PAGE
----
The Ladies of Oak Grove Cemetery
At the north end of West Street in the City of Hillsdale lies the Oak Grove Cemetery. Considered hallowed ground by many, it is the final resting place for a plethora of Hillsdale’s finest, infamous and many unknowns.
Organized in 1859, the cemetery developed during the years of the Civil War. Intended to be the “City Cemetery,” the site received little care during the war years. A yearly burn-over and pasturing of animals sufficed for maintenance in those early days.
By 1867, local women had seen enough and organized to begin cleanup of the cemetery grounds. The Ladies’ Oak Grove Cemetery Association was formed with the following statement: “It is putting it mildly to say that our cemetery as it is now is a disgrace to our town ….” “The Ladies,” as they became known, threw themselves into beautifying the grounds through money-making projects and hard work.
Some of the fund-raising events included a masquerade ball, with an admission price of 10 cents per person, as well as an oyster supper at the Smith Hotel. In order to join the organization, “Ladies shall pay a membership fee of 50 cents, and gentlemen may become honorary members upon the payment of one dollar.” The following year—1868—delivered the big money-maker when the Ladies were granted the “exclusive privilege of selling refreshments at the County Fair ….”
Monthly meetings were held in the “Gridley Rooms” downtown. Ann Sholes Gridley, former Civil War “nurse” and namesake for the local D.A.R. (Daughters of the American Revolution), was the longtime vice president of the Ladies’ Oak Grove organization. With similar dedication, Mrs. Eliza Whittier, sister of Harriett Wing Mitchell, early librarian and resident of the Mitchell home for over 40 years, acted as the longtime treasurer. By 1870 enough had been collected by the Ladies to donate a new archway at the cemetery entrance. Other significant projects followed, including the fencing along Montgomery Street.
In histories written about the development of the Oak Grove Cemetery—particularly in the 1879 History of Hillsdale County—mention is made of the expensive archway entrance, but not a word of the Ladies’ organization that raised the funds for it. The stately archway remained at the original entrance until sometime around 1960, when safety concerns became an issue and the top of the archway was removed.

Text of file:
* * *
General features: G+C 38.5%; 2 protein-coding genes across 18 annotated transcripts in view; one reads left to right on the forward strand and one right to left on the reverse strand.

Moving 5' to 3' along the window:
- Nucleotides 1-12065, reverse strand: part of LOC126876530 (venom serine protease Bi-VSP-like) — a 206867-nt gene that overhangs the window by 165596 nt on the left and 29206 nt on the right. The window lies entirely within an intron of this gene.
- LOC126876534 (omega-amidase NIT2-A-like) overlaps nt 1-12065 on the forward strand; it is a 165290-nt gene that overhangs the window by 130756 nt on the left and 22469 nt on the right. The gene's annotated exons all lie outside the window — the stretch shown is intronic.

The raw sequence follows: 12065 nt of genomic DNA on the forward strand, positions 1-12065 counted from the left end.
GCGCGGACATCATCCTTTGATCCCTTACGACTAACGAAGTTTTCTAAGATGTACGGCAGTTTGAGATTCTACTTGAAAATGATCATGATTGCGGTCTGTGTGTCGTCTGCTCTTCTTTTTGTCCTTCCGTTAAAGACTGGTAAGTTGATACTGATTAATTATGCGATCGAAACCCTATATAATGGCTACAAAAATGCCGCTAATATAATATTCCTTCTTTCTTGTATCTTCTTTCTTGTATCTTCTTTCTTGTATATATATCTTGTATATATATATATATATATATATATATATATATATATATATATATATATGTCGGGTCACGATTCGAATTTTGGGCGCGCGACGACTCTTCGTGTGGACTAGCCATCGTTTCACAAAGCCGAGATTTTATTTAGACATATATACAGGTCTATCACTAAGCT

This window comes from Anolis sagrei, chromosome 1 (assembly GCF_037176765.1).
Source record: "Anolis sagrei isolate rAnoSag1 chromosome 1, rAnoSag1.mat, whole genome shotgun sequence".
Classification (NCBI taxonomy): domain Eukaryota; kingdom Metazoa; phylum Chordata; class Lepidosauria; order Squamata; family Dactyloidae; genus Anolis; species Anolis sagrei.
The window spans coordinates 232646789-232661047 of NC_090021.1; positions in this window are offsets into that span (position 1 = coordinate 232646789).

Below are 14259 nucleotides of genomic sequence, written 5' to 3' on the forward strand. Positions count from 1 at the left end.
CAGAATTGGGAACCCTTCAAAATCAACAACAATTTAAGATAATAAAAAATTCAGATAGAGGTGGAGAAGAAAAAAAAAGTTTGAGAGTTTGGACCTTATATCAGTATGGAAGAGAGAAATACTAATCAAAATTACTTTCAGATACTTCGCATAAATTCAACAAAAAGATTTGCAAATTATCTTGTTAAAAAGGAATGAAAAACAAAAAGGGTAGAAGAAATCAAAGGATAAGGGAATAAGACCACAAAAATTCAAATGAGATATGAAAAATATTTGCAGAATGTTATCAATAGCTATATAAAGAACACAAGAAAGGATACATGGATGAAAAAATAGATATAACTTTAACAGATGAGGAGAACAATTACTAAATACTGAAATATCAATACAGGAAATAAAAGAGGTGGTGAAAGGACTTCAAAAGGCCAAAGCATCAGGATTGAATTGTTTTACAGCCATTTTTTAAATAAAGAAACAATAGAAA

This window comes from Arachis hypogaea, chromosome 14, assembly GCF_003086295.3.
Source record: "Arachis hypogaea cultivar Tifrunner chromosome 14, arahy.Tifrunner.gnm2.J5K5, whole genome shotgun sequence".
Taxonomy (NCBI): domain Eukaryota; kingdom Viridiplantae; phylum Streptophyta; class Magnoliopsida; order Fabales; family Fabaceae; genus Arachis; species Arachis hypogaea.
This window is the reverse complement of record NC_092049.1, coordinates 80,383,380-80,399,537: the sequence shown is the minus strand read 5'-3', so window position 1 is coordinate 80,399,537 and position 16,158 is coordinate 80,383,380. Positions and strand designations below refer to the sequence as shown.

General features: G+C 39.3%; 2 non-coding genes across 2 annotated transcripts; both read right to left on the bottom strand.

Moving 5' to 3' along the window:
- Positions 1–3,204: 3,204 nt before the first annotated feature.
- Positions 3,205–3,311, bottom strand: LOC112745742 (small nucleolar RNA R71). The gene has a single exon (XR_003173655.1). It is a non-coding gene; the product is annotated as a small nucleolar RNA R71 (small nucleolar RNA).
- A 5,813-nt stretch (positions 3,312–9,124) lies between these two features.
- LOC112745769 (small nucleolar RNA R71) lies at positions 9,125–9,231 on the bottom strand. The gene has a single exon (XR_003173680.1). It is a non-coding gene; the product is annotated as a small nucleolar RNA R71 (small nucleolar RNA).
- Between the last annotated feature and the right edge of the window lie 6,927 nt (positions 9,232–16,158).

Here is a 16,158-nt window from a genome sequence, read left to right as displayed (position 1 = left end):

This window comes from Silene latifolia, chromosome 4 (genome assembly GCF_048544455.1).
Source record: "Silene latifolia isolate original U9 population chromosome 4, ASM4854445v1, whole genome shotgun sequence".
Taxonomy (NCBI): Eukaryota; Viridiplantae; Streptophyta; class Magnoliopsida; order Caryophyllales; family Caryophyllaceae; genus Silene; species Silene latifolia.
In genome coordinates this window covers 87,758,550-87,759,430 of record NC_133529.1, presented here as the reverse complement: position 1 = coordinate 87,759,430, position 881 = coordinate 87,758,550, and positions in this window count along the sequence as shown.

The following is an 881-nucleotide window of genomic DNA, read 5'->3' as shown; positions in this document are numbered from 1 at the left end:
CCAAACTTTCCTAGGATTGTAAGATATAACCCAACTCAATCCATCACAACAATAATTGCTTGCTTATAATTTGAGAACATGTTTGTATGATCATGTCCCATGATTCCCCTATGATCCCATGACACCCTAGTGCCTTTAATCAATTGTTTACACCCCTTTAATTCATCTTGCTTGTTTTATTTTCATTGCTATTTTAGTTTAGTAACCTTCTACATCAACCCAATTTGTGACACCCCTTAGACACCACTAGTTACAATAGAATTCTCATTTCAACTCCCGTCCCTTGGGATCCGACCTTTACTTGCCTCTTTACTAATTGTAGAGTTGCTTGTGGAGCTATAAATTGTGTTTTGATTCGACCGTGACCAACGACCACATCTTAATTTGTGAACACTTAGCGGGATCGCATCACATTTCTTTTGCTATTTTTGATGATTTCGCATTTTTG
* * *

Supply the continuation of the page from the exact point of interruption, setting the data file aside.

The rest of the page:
In recent years, pieces of this original stone archway were discovered piled in an area behind Potter’s Field, at the right of the current entrance. The City had been filling the area from the street north until almost reaching the archway stones. An urgent plea made to a former city manager resulted in the filling being brought to a halt and a subsequent attempt by City workers to salvage some of the archway pieces. The primary pieces saved include the 55-inch-wide peak, adorned with “1870," plus the stone that reads, “Erected by the Ladies of Hillsdale.” These two original stones have been set atop a stone base, erected using native stone from Straw-berry Hill in Cambria Township and meticulously assembled by mason John McCormick of Allen. The monument is on the site of the former location of the Oak Grove fountain, in the circle that originally held the cemetery’s windmill and water lines.
A peaceful spot within the original Oak Grove plat, this area is surrounded by the monuments of Mitchell, Stock, Koon, Sutton, March and other early city fathers and mothers. Honoring the early efforts of those who worked diligently—yet largely unrecognized—was a joint effort of the Hillsdale County Historical Society and the Mitchell Research Center. This project could not have been accomplished without funds donated in memory of the late James O. Taylor, Hillsdale genealogist. Braman Roofing donated the use of their crane, along with the services of a professional operator, Larry Barnes, Jr., to place the final large stones. Frank Engel, Cemetery Sexton, was also quite helpful, helping John McCormick dig the hole for the footings plus moving the large stones to the site. With the addition of two concrete benches created by McCormick, the old fountain area has become another place in Oak Grove Cemetery for peaceful contemplation.
Carol A. Lackey
Here is an article from the Hillsdale Standard on Nov. 12, 1889, that details the financial contributions to the new fountain at Oak Grove Cemetery. (It's probably fair to assume that the comma used in the dollar amounts is really supposed to be a decimal.)